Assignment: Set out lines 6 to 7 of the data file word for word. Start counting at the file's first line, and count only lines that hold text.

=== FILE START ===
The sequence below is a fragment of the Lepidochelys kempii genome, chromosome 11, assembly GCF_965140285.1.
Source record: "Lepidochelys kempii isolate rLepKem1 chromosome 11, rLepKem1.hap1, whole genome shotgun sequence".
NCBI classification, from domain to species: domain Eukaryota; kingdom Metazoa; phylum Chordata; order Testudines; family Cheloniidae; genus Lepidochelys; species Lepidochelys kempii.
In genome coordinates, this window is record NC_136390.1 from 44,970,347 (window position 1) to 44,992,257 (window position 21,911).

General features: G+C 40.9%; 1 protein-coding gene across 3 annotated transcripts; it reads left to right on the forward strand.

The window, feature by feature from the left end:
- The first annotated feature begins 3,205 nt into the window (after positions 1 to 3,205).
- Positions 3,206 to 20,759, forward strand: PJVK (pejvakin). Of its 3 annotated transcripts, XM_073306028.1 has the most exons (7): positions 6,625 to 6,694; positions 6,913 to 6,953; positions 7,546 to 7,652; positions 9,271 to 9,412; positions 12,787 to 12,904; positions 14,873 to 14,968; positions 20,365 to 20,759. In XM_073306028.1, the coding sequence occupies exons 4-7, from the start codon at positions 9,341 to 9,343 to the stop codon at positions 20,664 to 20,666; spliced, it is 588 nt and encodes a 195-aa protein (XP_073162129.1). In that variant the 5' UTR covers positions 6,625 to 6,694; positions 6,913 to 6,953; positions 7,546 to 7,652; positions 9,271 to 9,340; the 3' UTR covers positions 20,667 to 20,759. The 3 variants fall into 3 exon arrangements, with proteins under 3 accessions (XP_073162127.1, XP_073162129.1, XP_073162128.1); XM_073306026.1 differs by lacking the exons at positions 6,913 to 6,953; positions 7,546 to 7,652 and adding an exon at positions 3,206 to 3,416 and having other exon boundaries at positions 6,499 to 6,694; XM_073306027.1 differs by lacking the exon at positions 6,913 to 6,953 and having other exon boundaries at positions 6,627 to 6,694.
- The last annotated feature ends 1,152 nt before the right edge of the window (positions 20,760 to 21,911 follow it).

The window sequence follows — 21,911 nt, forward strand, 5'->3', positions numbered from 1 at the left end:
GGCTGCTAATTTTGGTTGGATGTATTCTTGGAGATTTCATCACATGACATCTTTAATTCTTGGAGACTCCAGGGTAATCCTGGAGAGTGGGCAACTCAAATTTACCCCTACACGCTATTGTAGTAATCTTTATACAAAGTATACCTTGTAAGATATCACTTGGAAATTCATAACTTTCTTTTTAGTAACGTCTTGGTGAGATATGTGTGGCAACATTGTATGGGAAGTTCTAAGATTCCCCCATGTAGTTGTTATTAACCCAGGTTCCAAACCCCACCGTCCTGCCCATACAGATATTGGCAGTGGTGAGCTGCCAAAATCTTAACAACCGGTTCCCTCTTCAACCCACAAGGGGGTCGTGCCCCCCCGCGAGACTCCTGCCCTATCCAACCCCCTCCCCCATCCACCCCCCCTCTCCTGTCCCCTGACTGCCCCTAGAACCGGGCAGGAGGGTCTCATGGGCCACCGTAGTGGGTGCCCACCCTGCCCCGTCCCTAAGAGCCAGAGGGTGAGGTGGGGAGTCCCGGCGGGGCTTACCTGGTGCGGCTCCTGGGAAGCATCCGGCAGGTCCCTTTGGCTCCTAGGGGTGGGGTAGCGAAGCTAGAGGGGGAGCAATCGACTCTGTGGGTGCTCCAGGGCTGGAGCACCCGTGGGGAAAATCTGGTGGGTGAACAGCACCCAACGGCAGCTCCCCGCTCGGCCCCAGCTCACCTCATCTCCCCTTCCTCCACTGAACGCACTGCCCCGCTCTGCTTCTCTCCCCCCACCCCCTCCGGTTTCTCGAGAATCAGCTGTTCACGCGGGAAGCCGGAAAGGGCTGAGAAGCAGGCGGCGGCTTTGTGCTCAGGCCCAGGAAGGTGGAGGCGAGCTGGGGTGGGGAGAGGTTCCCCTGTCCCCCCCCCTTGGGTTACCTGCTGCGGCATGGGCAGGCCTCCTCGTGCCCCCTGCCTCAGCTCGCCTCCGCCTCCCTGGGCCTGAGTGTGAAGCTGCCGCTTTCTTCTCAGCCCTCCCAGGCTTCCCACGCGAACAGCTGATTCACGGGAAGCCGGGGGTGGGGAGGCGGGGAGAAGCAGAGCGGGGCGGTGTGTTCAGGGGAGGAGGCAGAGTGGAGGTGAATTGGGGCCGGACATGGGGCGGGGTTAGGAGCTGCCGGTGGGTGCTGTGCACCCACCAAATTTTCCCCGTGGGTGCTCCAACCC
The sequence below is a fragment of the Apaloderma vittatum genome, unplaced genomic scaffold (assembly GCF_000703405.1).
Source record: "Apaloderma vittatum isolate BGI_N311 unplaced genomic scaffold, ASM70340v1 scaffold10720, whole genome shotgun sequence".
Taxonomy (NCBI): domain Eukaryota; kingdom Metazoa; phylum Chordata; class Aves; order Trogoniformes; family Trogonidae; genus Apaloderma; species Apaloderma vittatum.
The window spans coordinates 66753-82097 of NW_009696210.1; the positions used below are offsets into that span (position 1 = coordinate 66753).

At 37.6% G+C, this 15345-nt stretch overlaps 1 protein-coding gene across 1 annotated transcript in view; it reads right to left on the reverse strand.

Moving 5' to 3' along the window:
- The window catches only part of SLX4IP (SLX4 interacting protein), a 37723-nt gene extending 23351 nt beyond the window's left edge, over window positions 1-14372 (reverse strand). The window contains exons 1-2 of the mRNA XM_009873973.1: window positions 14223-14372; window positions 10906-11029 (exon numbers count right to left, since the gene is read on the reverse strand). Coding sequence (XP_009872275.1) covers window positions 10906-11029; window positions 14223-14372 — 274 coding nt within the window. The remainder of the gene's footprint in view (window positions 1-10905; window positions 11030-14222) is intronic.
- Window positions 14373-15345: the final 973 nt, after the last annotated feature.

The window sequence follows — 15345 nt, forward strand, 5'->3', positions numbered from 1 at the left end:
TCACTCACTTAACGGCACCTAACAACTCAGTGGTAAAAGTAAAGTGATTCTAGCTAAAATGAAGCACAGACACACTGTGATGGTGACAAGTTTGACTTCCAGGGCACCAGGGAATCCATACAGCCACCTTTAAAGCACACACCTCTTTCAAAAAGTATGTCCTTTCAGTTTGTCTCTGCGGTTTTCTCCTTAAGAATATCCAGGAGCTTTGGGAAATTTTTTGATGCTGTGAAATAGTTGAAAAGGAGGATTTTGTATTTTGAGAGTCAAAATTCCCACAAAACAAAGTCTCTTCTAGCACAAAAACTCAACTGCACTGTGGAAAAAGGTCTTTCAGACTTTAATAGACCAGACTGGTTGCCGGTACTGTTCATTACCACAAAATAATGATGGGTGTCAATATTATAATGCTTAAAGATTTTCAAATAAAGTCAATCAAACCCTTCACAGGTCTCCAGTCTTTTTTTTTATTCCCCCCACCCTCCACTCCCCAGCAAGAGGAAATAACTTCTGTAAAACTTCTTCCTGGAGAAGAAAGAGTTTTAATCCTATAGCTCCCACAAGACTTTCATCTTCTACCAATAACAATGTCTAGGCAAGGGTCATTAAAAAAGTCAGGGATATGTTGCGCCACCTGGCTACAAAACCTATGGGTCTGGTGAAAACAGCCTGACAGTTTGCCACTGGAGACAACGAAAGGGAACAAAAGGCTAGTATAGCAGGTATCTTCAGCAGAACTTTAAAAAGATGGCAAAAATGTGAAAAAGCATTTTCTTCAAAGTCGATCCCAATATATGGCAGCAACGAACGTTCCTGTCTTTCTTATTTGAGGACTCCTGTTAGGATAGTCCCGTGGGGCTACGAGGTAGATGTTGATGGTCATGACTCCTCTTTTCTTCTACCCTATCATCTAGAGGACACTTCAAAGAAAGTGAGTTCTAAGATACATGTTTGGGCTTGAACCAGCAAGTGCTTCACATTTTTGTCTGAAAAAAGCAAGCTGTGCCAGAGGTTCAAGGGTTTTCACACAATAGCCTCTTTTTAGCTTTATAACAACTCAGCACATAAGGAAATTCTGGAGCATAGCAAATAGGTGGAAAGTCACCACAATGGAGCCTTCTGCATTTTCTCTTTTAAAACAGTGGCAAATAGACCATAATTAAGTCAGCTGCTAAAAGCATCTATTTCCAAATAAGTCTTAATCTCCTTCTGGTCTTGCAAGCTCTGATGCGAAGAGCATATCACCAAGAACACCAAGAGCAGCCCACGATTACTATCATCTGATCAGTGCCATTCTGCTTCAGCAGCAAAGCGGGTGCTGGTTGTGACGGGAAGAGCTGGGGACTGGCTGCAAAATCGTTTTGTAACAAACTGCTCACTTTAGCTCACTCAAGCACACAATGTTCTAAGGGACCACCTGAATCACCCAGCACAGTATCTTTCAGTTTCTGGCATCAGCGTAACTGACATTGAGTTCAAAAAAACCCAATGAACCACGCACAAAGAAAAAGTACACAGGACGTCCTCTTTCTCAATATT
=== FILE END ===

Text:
The window, feature by feature from the left end:
- The first annotated feature begins 3,205 nt into the window (after positions 1 to 3,205).